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MFIs in India: Need social impact monitoring

  • IASbaba
  • October 28, 2020
  • 0
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ECONOMY/ GOVERNANCE

Topic: General Studies 3:

  • Indian Economy and issues relating to planning, mobilization, of resources, growth, development and employment 
  • Mechanisms, laws, institutions and Bodies constituted for the protection and betterment of these vulnerable sections 

MFIs in India: Need social impact monitoring

Context:  The microfinance industry in India witnessed unprecedented growth over the last couple of decades; from just a few players offering SHG loans to a matured market, the industry has come a long way.

What are MFIs?

  • Micro finance Institutions, also known as MFIs, a microfinance institution is an organisation that offers financial services to low income populations.
  • Usually, their area of operations of extending small loans are rural areas and among low-income people in urban areas. 
  • MFIs provide the much-needed aid to the economically underprivileged who would have otherwise been at the mercy of the local moneylender and high interest rates.
  • The model had its genesis as a poverty alleviation tool, focused on economic and social upliftment of the marginalised sections through lending of small amounts of money without any collateral to women for income-generating activities. 
  • MFI loan portfolio has reached Rs 2.31 lakh crore at the end of FY2020, touching the lives of 5.89 crore customers.
  •  Some of the MFIs, that qualify certain criteria and are non-deposit taking entities, come under RBI wings for Non-Banking Financial Company (NBFC) Regulation and supervision. These “Last Mile Financiers” are known as NBFC MFI.
  • The objective of covering them under RBI was to make these NBFC MFIs healthy and accountable. 

Digitalisation and growth of MFI sector

  • Over the years, the sector has incorporated several changes in its operating model, including digital interventions across the lending value chain.
  • MFIs have adopted digital technologies in order to eliminate the redundancies, enable quick customer on-boarding, loan disbursals and even cashless collections.
  • The use of digital technologies has enabled MFIs not only to reach a greater number of clients and thereby grow at a much faster pace, but also to do so in an efficient manner by streamlining processes and reducing turnaround times.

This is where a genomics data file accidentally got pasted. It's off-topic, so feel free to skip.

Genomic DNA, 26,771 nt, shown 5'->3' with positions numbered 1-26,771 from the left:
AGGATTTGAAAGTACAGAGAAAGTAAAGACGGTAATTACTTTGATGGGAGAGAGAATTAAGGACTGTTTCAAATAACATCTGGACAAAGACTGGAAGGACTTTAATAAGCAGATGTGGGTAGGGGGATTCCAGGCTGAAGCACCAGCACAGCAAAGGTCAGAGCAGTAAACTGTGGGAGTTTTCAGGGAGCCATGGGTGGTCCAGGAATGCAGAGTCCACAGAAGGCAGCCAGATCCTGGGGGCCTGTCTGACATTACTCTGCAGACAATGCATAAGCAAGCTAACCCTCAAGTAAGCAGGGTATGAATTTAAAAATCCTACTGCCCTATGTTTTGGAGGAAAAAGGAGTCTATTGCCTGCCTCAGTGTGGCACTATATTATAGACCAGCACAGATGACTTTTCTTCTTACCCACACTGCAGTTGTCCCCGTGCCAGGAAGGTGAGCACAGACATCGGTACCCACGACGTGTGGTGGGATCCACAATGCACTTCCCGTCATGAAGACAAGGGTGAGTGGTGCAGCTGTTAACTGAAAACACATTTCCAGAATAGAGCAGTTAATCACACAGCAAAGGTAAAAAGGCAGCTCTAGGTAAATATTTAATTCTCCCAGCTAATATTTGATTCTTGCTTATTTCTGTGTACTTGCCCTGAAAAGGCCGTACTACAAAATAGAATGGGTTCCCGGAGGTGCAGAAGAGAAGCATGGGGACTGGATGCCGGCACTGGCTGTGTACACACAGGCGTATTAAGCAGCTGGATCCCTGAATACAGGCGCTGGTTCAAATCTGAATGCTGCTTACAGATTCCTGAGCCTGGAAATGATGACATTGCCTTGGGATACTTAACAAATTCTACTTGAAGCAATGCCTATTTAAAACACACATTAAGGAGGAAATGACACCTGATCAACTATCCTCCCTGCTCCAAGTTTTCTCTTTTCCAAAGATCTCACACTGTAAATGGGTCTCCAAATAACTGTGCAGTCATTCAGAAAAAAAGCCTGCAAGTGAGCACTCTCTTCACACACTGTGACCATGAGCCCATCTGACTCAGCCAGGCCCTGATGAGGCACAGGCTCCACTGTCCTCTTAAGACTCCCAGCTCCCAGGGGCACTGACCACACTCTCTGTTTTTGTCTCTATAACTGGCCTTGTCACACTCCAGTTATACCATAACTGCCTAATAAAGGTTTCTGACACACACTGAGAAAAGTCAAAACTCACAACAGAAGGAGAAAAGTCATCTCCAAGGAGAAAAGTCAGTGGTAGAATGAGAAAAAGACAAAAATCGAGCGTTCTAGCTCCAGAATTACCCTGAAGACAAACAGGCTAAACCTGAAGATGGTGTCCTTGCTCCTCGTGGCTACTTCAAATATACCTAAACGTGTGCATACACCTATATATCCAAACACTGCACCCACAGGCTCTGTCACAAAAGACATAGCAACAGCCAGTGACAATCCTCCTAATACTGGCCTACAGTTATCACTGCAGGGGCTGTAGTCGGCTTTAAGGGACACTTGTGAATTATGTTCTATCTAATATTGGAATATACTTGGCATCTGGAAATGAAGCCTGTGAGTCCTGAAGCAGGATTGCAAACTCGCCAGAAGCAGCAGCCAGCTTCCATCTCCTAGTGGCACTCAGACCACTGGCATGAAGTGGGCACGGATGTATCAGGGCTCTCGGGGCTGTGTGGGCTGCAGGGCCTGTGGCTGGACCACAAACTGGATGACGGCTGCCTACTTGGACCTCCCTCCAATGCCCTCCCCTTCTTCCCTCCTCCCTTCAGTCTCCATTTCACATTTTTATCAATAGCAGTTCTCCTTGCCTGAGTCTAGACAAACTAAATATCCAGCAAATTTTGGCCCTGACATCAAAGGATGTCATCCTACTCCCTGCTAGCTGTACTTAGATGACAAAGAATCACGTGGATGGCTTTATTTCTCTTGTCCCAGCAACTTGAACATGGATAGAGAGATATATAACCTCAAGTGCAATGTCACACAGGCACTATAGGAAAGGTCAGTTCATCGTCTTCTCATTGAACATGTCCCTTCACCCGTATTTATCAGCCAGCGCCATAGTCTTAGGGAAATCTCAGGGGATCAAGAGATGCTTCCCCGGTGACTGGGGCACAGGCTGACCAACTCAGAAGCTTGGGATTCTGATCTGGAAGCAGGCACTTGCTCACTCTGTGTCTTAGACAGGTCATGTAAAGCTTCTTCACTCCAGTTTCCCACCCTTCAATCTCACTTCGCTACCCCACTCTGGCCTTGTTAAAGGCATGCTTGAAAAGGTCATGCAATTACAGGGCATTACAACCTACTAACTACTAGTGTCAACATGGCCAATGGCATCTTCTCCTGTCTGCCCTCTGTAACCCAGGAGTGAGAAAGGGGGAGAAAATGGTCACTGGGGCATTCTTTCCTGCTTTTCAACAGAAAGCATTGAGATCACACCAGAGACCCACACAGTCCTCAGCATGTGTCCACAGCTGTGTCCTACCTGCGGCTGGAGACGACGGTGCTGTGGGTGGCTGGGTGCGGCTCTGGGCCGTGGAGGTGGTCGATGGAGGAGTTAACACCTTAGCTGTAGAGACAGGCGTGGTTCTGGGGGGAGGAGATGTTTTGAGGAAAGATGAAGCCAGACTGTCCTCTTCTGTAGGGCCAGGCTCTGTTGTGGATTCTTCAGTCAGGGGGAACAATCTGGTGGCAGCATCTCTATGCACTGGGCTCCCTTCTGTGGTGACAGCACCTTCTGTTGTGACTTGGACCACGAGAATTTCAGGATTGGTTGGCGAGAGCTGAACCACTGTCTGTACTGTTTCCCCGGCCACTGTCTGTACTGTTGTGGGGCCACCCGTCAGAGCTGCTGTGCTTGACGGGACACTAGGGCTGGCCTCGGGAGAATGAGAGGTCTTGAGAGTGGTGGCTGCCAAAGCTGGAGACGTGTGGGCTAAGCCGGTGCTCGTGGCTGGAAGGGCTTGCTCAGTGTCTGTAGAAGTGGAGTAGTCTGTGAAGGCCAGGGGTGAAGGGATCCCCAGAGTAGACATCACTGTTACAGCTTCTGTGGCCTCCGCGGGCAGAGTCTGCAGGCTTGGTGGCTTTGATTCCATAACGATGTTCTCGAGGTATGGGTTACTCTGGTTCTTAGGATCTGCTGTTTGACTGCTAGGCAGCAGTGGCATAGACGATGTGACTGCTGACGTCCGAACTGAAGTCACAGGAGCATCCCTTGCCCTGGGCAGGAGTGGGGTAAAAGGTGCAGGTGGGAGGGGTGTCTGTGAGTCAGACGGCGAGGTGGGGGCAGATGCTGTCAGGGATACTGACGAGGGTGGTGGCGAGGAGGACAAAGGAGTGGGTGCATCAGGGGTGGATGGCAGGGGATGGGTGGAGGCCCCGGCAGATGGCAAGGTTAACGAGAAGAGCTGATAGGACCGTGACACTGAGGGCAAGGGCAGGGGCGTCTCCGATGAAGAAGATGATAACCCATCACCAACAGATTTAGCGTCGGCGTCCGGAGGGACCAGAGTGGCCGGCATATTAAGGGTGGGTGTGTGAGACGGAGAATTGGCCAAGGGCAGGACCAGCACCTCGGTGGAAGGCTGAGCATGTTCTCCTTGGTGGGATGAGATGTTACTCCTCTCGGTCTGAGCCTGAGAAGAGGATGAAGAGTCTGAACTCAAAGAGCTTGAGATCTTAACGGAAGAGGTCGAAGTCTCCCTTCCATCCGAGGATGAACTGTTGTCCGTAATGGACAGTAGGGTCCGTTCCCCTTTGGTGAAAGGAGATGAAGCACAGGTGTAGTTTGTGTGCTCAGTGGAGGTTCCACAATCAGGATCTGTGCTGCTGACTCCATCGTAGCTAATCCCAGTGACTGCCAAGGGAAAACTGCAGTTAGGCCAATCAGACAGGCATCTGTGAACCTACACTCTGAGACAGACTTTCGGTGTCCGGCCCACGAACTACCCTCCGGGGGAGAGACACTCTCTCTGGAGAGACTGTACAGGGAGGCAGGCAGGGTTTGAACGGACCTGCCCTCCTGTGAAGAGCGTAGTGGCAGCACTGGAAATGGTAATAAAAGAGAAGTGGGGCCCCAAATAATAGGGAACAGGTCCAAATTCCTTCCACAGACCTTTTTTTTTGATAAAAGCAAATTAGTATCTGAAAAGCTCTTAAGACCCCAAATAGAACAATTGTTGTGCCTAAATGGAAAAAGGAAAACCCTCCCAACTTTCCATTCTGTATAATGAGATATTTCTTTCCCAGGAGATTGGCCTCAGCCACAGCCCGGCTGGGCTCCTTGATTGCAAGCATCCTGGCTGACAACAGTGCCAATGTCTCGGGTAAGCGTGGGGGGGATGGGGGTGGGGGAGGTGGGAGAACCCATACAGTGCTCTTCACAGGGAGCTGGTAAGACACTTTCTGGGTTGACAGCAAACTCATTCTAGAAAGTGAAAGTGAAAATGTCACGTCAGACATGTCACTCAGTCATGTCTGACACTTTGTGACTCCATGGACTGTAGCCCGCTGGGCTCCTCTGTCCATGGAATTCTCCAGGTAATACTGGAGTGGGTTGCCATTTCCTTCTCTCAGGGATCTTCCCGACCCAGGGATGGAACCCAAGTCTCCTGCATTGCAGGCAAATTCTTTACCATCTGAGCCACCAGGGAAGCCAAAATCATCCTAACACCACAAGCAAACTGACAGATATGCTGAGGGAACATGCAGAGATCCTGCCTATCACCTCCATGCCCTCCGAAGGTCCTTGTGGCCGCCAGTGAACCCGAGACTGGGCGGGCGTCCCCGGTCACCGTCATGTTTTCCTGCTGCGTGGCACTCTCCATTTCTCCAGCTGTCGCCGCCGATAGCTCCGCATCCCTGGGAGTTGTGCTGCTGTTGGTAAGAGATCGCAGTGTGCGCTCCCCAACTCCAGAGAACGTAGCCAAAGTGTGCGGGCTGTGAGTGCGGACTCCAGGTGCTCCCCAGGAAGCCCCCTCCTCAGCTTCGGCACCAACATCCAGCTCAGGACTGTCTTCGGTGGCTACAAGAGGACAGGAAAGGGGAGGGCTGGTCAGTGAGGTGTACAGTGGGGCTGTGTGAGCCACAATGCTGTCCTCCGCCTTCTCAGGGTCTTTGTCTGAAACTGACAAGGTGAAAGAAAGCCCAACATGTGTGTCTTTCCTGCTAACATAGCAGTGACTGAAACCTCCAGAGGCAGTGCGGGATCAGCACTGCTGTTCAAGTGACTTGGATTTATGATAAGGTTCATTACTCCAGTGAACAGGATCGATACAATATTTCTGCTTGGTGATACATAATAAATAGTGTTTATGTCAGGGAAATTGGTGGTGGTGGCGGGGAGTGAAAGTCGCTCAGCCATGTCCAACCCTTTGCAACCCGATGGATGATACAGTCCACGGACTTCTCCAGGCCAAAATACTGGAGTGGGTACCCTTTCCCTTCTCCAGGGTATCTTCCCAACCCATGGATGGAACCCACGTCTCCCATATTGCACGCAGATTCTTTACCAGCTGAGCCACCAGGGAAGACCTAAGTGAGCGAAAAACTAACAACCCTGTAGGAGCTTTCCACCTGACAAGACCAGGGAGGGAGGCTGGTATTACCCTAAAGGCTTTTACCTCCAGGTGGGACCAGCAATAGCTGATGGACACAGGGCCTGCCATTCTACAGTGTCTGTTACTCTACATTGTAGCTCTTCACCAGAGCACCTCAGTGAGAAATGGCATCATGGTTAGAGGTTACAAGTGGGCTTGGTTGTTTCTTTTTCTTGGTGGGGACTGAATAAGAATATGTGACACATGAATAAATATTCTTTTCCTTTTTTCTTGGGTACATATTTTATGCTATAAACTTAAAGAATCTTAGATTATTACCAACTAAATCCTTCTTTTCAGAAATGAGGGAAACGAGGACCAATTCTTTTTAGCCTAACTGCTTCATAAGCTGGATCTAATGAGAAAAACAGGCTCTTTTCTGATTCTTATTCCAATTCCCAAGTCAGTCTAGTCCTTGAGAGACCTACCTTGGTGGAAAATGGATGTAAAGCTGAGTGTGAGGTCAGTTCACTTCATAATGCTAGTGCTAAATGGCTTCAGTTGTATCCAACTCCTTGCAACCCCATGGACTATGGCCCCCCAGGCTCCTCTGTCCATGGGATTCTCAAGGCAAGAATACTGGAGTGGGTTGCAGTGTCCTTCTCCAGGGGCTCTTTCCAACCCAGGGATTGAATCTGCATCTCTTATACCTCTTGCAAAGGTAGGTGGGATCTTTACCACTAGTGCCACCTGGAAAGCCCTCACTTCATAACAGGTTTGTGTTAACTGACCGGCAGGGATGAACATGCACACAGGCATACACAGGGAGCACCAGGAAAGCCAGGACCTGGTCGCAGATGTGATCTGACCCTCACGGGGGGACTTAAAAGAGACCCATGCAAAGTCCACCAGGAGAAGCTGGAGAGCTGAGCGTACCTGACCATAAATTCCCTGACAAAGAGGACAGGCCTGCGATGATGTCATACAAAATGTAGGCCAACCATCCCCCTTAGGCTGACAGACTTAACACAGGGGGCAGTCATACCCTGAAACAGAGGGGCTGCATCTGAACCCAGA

Challenges associated with MFI 

  • Social Objective Overlooked: In their quest for growth and profitability, the social objective of MFIs—to bring in improvement in the lives of the marginalised sections of the society—seems to have been gradually eroding. 
  • Impact of COVID-19: It has impacted the MFI sector, with collections having taken an initial hit and disbursals yet to observe any meaningful thrust.
  • Inadequate Data: While overall loan accounts have been increasing the actual impact of these loans on the poverty-level of clients is sketchy as data on the relative poverty-level improvement of MFI clients is fragmented.
  • Loans for Conspicuous Consumption: The proportion of loans utilised for non-income generating purposes could be much higher than what is stipulated by RBI. These loans are short tenured and given the economic profile of the customers it is likely that they soon find themselves in the vicious debt trap of having to take another loan to pay off the first

Way Ahead for MFIs

  1. Digital technologies should be utilised even beyond the lifecycle of the loan
  • MFIs should ensure that the ‘stated purpose of the loan’ that is often asked from customers at the loan-application stage is verified at the end of the tenure of the loan.
  • This post-verification process will ascertain whether the loan amount has brought in any meaningful improvement in their lives; digital records of this should be maintained for further scrutiny and new loan sanctions.
  1. Create authenticated customer data
  • In an industry that is dominated by cash, determining household income for loan eligibility purposes poses a serious challenge. 
  • Field officers should be prudent enough to include income from all sources as overestimating or incorrectly estimating would mean that genuinely deserving customers aren’t offered any. 
  • If captured and reported properly, this data could serve as critical underwriting inputs when these customers (having proved their credit worthiness in the microfinance industry) chose to avail financial services from commercial banks, 
  1. Social Impact Scorecard
  • RBI should encourage all institutions to monitor their impact on the society by means of a ‘social impact scorecard’
  • This customer data in scorecard that is verified and captured digitally can be used to evaluate the impact of each loan in the lives of the clients, subsequent improvement in their earning capacity over the years, other direct/indirect benefits rendered from loan utilisation and finally how soon MFI customers are able to transition out of the MFI fold.
  • This ‘social impact scorecard’ could also be leveraged when MFIs themselves seek funding to support their operations, which can serve as the crucial differentiating ‘intangible factor’ to enable commercial banks, development institutions and others in making lending decisions to MFIs.

Conclusion

MFIs need to focus on creating a sustainable and scalable microfinance model with a mandate that is unequivocal about both economic and social good.

Connecting the dots:

  • Constitution’s 97th Amendment Act
  • Farmer Producer organisations and its impact on agricultural sector

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